On the album The Unauthorized Biography of Reinhold Messner by Ben Folds Five, there is a song called ‘Your Red Neck Past’. In that song the lyrics spell out the truth about this album in my life. Yes, my friends, there was a time, albeit a brief one that I too was a redneck kid. It was well before this album hit the airwaves and well before I had a taste in music all my own but, no matter how I protest that I am not fond of Country Music, there was a time it was a big part of my life.
Growing up in South Texas, it was hard to get away from the twang of the steel guitar or the southern drawl of the country singer. My father fully embraced the lifestyle at one point, cowboy hat, boots, yes even the bolo tie and sadly I fell into it as well. Somewhere out there, there are photos of this atrocity but you will not find them on this site, or anywhere else if I have my way.
It is said that the music of your youth stays with you, that it forms the basis of all that you will enjoy for the rest of your life. That is a very true statement and there are times I go back to the things that remind me of my childhood. After getting into the Grunge Movement and finding a love for the Posies as well, there were times that I would enjoy one of my guilty pleasures. One of the biggest of those guilty pleasures was Brand New Man, by Brookes and Dunn.
Why This Album?
There is something, fun about this album that transcends the country genre it was released under. Having grown up on Hank Williams, Mary Robbins and developing a fondness for Waylon, Willie, Johnny and Kris, I found an appreciation for the country music that was being released in the early 90’s which also led me to really appreciate some modern singers like Pat Green and Cory Morrow.
Where most people claim that country songs are only twangy guitar tunes covering only a few subjects (your horse, your girl or your truck), in the early 90’s there was a definitive shift in the country music style. Sure the subjects remained mostly the same but the feel of the music seemed to embrace the pop sensibilities of the late eighties with a twist of Honkey Tonk all the while reviving the rockabilly style of the 50’s. For those of you not familiar with Rockabilly, look no further than the King of Rock and Roll himself Elvis Presley. Elvis’ early work was very much in this genre and in fact helped define it. There was one band in the 90’s that could almost be considered the definitive sound of that era of country and that band was Brooks & Dunn and the album was Brand New Man.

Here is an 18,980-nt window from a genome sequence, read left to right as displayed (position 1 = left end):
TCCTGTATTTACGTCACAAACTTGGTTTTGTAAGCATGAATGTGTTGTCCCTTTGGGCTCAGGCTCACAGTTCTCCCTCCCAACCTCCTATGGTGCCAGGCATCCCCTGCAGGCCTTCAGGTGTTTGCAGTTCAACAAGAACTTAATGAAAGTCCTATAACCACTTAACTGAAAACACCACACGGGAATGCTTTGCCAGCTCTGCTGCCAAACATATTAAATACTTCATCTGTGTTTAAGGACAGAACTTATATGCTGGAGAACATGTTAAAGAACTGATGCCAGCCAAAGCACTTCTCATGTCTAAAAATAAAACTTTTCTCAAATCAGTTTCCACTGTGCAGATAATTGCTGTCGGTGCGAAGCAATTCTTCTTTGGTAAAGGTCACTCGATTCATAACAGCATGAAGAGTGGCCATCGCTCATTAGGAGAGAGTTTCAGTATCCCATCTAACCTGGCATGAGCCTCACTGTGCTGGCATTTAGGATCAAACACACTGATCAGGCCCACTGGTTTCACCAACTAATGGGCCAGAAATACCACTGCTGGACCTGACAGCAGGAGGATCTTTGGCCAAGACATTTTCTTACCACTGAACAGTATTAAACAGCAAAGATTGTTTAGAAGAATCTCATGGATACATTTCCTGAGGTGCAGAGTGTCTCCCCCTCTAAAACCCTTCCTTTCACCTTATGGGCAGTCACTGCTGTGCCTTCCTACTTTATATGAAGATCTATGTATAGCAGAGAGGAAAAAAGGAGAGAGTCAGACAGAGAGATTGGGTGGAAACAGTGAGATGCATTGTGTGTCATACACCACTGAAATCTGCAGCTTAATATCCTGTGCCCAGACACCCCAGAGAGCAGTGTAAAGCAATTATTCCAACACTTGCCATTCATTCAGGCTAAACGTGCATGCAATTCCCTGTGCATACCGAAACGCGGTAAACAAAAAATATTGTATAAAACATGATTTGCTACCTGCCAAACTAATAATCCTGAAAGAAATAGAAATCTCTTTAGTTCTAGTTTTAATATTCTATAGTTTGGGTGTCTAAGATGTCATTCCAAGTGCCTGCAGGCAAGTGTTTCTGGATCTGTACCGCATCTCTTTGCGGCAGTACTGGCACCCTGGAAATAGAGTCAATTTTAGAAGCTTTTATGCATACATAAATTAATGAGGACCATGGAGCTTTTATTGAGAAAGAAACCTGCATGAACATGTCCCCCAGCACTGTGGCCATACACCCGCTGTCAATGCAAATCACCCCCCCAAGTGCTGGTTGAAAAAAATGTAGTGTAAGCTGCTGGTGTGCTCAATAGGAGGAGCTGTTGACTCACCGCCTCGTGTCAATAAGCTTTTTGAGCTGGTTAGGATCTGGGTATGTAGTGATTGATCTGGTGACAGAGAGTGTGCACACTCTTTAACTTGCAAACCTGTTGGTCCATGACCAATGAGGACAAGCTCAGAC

I was given this album by my friend Grayson (the same one who introduced me to Nirvana) with him referring to it as ‘Shit Kicker Music’. I graciously accepted it along with some mild teasing. Upon getting it home, I found an album full of nearly perfect songs representing the new style of country that had begun to envelope the US. It was a pure joy to listen to, presenting a bright contrast to the frustrated self deprivation that was Grunge. It is hard to believe that this was their first album and frankly their finest work. Every track, even the sad songs, are solid toe tapping well constructed works of art. Filled with timeless classics like Brand New Man, Neon Moon and even Boot Scootin’ Boogie, this is an album that still resonates to this day, reminding me of a time when I was more innocent, before the teenage angst had fully taken over.
I’m No Good: This one has a classic feel that seems to channel some Hank Williams with a touch of ragtime to boot.
Neon Moon was one if the big hits from this one and there was a good reason, it’s pretty stellar. Sung by Ronnie Dunn, it is a pretty heartfelt modern ballad.
Finally, Boot Skootin’ Boogie. No matter what style of music you dig, If you don’t tap your toes to this one, you must be dead.
Ok, Where do I get it?
This is one that is surprisingly not that easy to find anymore. That being said, occationally you can find a copy here for around $4-$5. Totally worth the few bucks. Or, if you already have spotify, it is there as well.
No matter what, give it a shot, you may rediscover your own redneck past while you’re at it. While it is not my preferred genre, I do enjoy some country, guilty pleasures and all, no matter how hard I try to hide it. As Ben Fold Five Said it:
if you’re afraid they might discover
your redneck past
there are a hundred ways to cover your redneck past
it’s good to be back home
Late to the Game 11/12/19
Thanks for reading, If you would like to read more reviews I have a weekly series called Key Movies Of My Life that comes out every Thursday and also check out some retro tv goodness with the ongoing series Retro TV Reviews here. You can also find a few of my other Music Reviews Here.
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